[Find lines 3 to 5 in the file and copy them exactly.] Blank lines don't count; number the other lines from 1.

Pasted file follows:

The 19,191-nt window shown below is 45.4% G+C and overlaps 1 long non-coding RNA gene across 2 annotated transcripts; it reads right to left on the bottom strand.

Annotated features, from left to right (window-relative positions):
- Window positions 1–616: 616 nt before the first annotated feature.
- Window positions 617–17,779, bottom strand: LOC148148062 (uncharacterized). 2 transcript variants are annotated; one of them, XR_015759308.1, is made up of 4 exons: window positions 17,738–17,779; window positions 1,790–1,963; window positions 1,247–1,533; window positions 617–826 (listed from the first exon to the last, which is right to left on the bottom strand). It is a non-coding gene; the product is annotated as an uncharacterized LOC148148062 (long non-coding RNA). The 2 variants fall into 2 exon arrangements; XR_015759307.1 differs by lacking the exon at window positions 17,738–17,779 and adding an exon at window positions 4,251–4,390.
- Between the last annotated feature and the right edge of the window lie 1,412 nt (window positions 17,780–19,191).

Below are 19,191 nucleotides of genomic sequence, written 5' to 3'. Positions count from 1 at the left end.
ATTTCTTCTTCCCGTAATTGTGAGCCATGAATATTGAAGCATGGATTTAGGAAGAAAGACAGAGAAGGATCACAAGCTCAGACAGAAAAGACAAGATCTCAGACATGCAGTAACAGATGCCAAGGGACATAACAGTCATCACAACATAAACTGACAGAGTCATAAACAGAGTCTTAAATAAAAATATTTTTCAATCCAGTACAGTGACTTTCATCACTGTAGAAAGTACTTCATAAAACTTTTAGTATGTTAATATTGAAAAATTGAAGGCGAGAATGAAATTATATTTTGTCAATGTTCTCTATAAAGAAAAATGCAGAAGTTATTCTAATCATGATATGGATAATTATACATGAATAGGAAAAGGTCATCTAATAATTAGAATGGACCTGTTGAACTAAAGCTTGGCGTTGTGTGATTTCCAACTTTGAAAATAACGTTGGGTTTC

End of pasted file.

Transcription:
- Window positions 1–616: 616 nt before the first annotated feature.
- Window positions 617–17,779, bottom strand: LOC148148062 (uncharacterized). 2 transcript variants are annotated; one of them, XR_015759308.1, is made up of 4 exons: window positions 17,738–17,779; window positions 1,790–1,963; window positions 1,247–1,533; window positions 617–826 (listed from the first exon to the last, which is right to left on the bottom strand). It is a non-coding gene; the product is annotated as an uncharacterized LOC148148062 (long non-coding RNA). The 2 variants fall into 2 exon arrangements; XR_015759307.1 differs by lacking the exon at window positions 17,738–17,779 and adding an exon at window positions 4,251–4,390.
- Between the last annotated feature and the right edge of the window lie 1,412 nt (window positions 17,780–19,191).